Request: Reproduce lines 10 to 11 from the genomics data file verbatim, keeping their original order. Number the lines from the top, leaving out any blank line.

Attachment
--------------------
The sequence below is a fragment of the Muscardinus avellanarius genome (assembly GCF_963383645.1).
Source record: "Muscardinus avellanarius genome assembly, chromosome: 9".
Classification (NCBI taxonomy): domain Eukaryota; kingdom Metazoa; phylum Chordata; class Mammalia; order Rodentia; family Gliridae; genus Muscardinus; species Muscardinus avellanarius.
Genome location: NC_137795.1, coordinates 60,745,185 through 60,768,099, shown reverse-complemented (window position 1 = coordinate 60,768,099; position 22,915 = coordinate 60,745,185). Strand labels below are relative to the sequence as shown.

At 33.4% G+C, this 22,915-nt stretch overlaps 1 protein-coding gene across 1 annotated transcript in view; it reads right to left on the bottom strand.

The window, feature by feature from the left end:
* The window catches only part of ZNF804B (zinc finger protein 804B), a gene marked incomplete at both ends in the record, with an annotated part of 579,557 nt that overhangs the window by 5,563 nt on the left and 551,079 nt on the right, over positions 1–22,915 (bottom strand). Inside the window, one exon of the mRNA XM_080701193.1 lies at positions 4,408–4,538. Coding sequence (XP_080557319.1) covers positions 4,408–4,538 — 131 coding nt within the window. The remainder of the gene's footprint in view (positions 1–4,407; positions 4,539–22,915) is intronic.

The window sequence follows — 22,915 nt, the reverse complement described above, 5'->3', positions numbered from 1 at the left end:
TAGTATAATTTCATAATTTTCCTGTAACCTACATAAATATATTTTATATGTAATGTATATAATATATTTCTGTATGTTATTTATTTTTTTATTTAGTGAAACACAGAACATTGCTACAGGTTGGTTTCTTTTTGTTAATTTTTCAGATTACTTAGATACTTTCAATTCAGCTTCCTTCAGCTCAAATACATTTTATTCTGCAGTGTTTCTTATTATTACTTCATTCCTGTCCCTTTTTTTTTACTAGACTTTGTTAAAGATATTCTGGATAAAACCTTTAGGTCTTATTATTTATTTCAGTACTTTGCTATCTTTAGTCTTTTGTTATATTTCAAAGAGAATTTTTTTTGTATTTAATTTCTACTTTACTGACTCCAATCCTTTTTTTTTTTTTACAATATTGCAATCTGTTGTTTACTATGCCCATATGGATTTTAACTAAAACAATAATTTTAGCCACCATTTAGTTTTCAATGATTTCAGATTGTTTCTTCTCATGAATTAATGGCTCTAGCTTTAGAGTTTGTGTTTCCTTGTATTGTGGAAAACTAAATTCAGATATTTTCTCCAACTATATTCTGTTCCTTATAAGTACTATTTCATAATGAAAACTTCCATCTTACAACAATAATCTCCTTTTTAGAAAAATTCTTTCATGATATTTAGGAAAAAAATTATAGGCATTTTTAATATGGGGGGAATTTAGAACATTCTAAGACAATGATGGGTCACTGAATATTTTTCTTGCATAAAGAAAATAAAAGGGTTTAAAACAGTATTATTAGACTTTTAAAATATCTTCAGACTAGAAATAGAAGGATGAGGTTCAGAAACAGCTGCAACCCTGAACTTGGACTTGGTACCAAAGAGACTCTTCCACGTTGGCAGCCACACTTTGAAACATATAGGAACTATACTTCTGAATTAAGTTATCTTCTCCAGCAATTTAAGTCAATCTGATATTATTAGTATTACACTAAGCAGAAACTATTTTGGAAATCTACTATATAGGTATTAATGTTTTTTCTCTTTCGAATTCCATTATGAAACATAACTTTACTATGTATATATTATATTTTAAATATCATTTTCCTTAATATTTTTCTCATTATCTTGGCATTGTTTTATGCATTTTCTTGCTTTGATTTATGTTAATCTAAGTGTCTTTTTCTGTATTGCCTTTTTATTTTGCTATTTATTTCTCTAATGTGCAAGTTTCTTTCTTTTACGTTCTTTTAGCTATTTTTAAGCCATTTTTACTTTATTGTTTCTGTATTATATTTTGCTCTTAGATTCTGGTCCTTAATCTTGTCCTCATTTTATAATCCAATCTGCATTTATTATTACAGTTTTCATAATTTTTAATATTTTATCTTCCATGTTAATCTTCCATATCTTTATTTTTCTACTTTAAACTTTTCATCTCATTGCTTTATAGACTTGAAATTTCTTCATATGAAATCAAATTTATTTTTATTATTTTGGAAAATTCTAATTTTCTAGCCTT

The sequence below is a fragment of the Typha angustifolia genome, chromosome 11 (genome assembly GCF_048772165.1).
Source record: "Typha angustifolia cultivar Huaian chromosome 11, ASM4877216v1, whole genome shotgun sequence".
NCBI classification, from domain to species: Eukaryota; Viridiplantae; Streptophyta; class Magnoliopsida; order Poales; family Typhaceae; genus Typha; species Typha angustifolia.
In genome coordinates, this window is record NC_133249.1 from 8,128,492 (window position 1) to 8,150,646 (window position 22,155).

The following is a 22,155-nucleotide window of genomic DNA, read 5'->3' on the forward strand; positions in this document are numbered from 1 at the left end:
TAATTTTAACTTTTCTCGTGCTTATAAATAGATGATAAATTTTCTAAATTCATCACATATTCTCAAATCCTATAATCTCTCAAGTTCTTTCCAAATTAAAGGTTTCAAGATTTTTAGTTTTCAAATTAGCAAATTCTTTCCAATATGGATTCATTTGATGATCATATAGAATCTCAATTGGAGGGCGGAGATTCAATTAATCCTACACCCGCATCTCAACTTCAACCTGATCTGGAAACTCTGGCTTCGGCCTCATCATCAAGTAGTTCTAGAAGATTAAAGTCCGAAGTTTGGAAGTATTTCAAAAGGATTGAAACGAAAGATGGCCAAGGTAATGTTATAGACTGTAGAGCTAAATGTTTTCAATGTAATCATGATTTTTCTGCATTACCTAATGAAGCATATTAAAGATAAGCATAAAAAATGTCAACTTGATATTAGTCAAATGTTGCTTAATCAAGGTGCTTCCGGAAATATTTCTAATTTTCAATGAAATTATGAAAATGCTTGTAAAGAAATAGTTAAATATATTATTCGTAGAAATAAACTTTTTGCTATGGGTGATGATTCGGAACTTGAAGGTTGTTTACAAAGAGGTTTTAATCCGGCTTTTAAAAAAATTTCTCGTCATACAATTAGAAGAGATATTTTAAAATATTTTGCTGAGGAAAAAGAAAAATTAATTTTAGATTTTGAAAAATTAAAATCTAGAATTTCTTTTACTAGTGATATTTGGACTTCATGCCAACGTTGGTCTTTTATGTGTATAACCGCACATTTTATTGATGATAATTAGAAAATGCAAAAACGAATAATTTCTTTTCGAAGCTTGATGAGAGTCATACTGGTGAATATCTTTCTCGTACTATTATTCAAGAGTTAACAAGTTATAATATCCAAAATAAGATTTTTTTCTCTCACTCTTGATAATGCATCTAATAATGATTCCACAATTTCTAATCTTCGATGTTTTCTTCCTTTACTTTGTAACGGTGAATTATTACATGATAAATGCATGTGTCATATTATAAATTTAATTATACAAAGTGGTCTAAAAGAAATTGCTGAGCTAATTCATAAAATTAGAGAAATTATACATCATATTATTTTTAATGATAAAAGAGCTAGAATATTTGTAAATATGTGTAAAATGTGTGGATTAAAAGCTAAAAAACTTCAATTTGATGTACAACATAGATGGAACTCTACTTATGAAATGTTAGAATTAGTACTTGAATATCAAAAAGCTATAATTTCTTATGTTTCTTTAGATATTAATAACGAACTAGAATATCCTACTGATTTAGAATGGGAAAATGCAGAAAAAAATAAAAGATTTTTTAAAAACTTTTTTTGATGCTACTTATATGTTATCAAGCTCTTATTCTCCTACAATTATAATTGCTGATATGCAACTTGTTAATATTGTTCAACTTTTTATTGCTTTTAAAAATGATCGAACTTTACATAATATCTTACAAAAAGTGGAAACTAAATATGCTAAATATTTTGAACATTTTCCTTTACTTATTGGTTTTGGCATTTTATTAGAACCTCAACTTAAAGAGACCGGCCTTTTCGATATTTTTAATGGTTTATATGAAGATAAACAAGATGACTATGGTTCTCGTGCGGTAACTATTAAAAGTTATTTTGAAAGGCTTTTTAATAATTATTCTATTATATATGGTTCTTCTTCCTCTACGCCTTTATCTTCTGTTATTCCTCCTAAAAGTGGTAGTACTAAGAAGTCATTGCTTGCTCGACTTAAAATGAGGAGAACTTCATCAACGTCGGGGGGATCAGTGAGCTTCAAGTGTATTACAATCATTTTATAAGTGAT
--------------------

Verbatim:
The sequence below is a fragment of the Typha angustifolia genome, chromosome 11 (genome assembly GCF_048772165.1).
Source record: "Typha angustifolia cultivar Huaian chromosome 11, ASM4877216v1, whole genome shotgun sequence".